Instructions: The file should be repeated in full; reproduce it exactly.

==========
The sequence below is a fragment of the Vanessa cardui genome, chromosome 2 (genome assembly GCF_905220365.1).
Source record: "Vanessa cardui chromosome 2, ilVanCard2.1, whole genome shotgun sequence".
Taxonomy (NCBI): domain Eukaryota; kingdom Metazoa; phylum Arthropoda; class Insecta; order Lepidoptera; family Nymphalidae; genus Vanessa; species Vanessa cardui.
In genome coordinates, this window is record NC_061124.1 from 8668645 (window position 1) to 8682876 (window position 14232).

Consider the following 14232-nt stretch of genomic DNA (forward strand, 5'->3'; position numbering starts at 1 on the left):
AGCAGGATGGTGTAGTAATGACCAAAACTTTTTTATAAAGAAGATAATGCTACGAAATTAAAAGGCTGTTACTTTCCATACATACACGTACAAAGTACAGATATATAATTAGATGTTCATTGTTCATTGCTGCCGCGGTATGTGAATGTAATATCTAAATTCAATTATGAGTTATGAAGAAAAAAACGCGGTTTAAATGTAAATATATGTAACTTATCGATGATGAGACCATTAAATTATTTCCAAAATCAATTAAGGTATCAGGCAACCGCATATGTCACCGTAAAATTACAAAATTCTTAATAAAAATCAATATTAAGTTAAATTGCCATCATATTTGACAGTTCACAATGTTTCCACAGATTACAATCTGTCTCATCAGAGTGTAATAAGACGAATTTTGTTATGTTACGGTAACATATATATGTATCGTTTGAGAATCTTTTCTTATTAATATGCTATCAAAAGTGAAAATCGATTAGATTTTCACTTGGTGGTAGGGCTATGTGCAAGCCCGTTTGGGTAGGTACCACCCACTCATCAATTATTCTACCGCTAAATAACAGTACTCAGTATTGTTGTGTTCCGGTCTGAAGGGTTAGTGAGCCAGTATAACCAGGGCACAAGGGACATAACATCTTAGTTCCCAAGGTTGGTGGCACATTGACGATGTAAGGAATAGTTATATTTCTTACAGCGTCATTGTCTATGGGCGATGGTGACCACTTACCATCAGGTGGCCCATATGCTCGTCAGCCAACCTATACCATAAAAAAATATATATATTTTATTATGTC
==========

The sequence below is a fragment of the Vanessa cardui genome, chromosome 2 (genome assembly GCF_905220365.1).
Source record: "Vanessa cardui chromosome 2, ilVanCard2.1, whole genome shotgun sequence".
Taxonomy (NCBI): domain Eukaryota; kingdom Metazoa; phylum Arthropoda; class Insecta; order Lepidoptera; family Nymphalidae; genus Vanessa; species Vanessa cardui.
In genome coordinates, this window is record NC_061124.1 from 8668645 (window position 1) to 8682876 (window position 14232).

Consider the following 14232-nt stretch of genomic DNA (forward strand, 5'->3'; position numbering starts at 1 on the left):
AGCAGGATGGTGTAGTAATGACCAAAACTTTTTTATAAAGAAGATAATGCTACGAAATTAAAAGGCTGTTACTTTCCATACATACACGTACAAAGTACAGATATATAATTAGATGTTCATTGTTCATTGCTGCCGCGGTATGTGAATGTAATATCTAAATTCAATTATGAGTTATGAAGAAAAAAACGCGGTTTAAATGTAAATATATGTAACTTATCGATGATGAGACCATTAAATTATTTCCAAAATCAATTAAGGTATCAGGCAACCGCATATGTCACCGTAAAATTACAAAATTCTTAATAAAAATCAATATTAAGTTAAATTGCCATCATATTTGACAGTTCACAATGTTTCCACAGATTACAATCTGTCTCATCAGAGTGTAATAAGACGAATTTTGTTATGTTACGGTAACATATATATGTATCGTTTGAGAATCTTTTCTTATTAATATGCTATCAAAAGTGAAAATCGATTAGATTTTCACTTGGTGGTAGGGCTATGTGCAAGCCCGTTTGGGTAGGTACCACCCACTCATCAATTATTCTACCGCTAAATAACAGTACTCAGTATTGTTGTGTTCCGGTCTGAAGGGTTAGTGAGCCAGTATAACCAGGGCACAAGGGACATAACATCTTAGTTCCCAAGGTTGGTGGCACATTGACGATGTAAGGAATAGTTATATTTCTTACAGCGTCATTGTCTATGGGCGATGGTGACCACTTACCATCAGGTGGCCCATATGCTCGTCAGCCAACCTATACCATAAAAAAATATATATATTTTATTATGTC